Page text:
The Balance In Teaching Children by Vaiva V. Markes - Profesor/a de inglés

The Balance In Teaching Children

As a teacher community, among each other, we can exchange the greatest tips in order to provide the best classes for our students of various ages and levels, and also exchange them through our articles with the public interested in modern ways how to effectively study a foreign language. Today I want to share my challenging yet rewarding experience with our youngest learners – children.


I agree with a wonderful insight my colleague once expressed – if a 4 to 6 years old learner starts yawning during the class, can't just ignore or hide from it! Teachers have to do their best to notice it as fast as they can and adapt! Have plan B, C, D, E, F, G of many other short activities prepared just in case. No more coloring? Fine, then we can sing some songs! Let’s move a little bit? How about dancing? Let them move a little bit in the class, go search for objects or their colors. The goal here is to be ready to propose, interact, get them engaged. To get the results, at that age classes MUST be gamified and interesting, therefore fun, most importantly, to them.


If teachers are skilled in EI already it’s very good, if they can notice that extra - the tiniest facial expressions or mood swings children tend to have so often, as it would seem to us adults, because of little unimportant problems, – even better. The faster a teacher realizes that those little unimportant problems mean the entire wide world to a child, the easier it’ll be to gain the trust and willingness of them to continue the class. I had quite some episodes of stopping the class after noticing my little student’s face suddenly getting upset (apparently her secret was revealed between two other friends sitting at nearby desks), or because someone stepped on the foot of the other while dancing. In such cases my motto is: LISTEN, first of all, and always, to that raw honesty of a child. I learnt once and for all that nothing is more effective than stopping for a moment and truly focusing on what a young learner has to say to achieve better compromises. As educators we should try to find a smooth transition back into a class reality by also grabbing the opportunity to practice the language in a variety of situations. For example, if we step on someone’s foot what do we say? I’m sorry!


It’s no secret that conducting daily activities with lots of pictures, flashcards, TPR, a projector on a large screen, toys, games are the very essentials when teaching children, and always successful in getting them engaged! They love singing, making moves or funny sounds (one good way to teach them about animals in English, for example!). Teacher's mission should be to seek a delicate way to control children without supressing their energy. Engaged children want to participate and demonstrate their knowledge with a little competition with each other, or to get a reward as chuche. It’s really important to allow them to move, sip some water, let them bring as many of their toys as they feel like bringing, pause for a few minutes, a teacher should make a pause too need be to listen to any story children have to tell that day about their friend’s or toy’s misbehavior. And again, kids need to feel a sincere interest, a reaction, and teachers could take that opportunity to color their story with some simple English vocabulary. Is this your doll? Is it your favourite toy? Are you sad for the doll? We listen and comfort the child by slowly taking back his or her attention from a bigger, smaller or supposed wrongdoing.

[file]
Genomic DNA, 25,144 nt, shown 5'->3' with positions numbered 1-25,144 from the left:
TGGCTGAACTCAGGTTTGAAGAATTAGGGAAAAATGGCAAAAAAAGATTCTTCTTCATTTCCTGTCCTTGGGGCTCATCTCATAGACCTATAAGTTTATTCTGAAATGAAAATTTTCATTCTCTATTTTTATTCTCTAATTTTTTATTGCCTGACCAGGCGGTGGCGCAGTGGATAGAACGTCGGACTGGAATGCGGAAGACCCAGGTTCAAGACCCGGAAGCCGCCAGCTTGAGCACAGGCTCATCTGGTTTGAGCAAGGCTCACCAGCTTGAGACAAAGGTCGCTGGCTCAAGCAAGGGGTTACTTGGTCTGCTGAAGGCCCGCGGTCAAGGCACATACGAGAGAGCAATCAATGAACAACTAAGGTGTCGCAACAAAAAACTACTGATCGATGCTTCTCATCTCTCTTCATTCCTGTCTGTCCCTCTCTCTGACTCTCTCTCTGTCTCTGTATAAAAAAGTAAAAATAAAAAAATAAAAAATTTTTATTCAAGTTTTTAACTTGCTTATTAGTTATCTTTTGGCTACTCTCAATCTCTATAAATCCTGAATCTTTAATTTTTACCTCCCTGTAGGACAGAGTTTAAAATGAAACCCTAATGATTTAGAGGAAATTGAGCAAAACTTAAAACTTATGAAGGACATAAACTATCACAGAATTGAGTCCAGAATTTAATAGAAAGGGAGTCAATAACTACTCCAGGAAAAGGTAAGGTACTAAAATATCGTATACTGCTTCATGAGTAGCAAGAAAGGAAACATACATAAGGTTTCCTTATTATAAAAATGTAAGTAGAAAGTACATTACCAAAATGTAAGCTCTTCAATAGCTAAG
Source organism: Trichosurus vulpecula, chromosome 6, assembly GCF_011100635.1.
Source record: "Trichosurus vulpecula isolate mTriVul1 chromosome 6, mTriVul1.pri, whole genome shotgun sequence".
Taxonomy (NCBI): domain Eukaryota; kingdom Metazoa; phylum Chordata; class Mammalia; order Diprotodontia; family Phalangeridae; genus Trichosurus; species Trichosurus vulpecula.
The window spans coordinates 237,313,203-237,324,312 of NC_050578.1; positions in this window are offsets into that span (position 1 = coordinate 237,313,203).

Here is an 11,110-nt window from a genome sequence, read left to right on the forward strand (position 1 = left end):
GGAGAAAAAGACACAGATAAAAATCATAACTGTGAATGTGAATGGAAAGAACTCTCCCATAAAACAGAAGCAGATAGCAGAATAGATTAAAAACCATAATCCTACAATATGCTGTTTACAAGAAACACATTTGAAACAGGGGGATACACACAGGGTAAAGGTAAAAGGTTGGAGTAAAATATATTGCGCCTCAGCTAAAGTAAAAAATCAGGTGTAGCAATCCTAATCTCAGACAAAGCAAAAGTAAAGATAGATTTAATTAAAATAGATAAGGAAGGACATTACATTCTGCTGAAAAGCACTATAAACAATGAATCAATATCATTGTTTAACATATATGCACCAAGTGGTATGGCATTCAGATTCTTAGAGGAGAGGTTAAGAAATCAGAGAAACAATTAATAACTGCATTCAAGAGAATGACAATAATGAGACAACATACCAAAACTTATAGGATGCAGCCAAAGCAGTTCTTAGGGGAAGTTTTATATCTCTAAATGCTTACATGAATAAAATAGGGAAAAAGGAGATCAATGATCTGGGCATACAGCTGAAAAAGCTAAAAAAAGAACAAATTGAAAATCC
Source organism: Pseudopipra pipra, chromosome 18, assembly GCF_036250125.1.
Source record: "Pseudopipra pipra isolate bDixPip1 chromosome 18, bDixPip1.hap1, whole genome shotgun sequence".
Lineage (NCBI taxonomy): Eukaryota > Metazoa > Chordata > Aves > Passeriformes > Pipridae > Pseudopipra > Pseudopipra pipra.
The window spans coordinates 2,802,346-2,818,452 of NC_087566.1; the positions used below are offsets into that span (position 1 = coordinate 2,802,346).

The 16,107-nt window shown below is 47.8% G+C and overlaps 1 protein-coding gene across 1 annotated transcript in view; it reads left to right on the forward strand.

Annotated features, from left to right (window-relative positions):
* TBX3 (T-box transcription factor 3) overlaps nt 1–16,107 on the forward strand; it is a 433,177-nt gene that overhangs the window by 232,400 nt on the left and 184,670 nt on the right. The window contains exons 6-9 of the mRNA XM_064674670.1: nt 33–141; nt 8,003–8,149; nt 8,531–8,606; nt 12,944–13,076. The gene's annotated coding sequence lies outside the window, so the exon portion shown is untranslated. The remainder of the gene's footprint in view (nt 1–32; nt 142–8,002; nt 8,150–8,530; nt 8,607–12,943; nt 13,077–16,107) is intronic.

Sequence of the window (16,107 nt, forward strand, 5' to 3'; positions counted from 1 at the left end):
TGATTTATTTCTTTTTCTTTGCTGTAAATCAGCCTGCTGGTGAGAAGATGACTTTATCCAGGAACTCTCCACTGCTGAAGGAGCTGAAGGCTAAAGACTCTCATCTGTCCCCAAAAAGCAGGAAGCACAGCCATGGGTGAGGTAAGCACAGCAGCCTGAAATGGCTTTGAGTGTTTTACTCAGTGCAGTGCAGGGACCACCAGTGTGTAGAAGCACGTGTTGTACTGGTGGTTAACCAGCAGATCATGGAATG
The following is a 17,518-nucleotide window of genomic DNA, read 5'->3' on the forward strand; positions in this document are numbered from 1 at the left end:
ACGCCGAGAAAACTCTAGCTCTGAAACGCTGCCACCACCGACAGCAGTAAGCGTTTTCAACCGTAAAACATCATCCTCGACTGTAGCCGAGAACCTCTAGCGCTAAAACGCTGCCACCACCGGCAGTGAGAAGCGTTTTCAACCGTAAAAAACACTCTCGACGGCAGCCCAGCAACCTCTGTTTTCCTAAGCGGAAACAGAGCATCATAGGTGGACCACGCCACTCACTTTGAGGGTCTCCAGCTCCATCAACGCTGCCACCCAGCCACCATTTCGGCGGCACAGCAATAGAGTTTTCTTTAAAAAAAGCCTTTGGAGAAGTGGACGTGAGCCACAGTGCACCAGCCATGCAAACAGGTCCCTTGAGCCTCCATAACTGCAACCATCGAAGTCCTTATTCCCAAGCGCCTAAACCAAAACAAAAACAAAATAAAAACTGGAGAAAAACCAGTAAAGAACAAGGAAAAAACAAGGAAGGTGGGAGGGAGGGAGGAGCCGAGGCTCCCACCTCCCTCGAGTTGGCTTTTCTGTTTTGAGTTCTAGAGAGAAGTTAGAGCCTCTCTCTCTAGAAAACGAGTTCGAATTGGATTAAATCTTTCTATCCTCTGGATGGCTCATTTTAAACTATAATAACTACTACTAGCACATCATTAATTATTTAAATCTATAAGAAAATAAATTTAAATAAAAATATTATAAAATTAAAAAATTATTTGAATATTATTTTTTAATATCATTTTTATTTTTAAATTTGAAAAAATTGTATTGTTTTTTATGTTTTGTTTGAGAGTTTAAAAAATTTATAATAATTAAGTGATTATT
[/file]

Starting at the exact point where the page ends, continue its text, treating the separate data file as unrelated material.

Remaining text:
Learning while staying safe at the comfort of home, skipping commuting for parents, not needing to cover the mouth with face masks when we practice a foreign language are some of the greatest advantages to be discovered during the pandemic. And let's be honest, it's here to stay for a little longer than we've might expected. Modern technology and learning platforms of the newest design allow even the smallest children to get the best experience while learning English online. It runs on similar rules: classes are loaded with colorful visual activities, some movement should be permitted (to bring and show their toy when asked to describe it or sneak peak through the window to see what's the weather and report it back), usage of TPR and objects, and everything based 100% on a communicative approach. The greatest fun I experience is when children learn virtually in pairs or small groups of 2-4 and with some guidance interact in English with their fellow online learners! Learning via technology truly becomes a no smaller adventure than in a class.

When children have dynamic routine classes they’ll surprise us all by how much they can learn even being so young:

They can build a small vocabulary and short sentences to communicate with them.
They can present their names, ages, ask short questions, express what they want, like and don’t.
They can identify colors and objects from pictures or their surroundings.
They can listen attentively from activity instructions to short stories.
They understand situations, love to pretend they’re adults, and take turns in games with each other.

This whole experience I gained in teaching children for the past years that I can share now, I think is the very foundation to understand and learn about while teaching them, and it’s also a classic practical knowledge. It’s a true art to become a teacher who’s fun and whom children listen to. It's a marvellous opportunity to step back into a learning child’s world with a perspective of an adult educator, it definitely influences our worlds too. When teaching children be prepared to become someone with eyes shining full of meaning.

And definitely patience.

Oh, and surprises, prepare for those as well. Kids will always find ways to surprise us.

And teach us things too!

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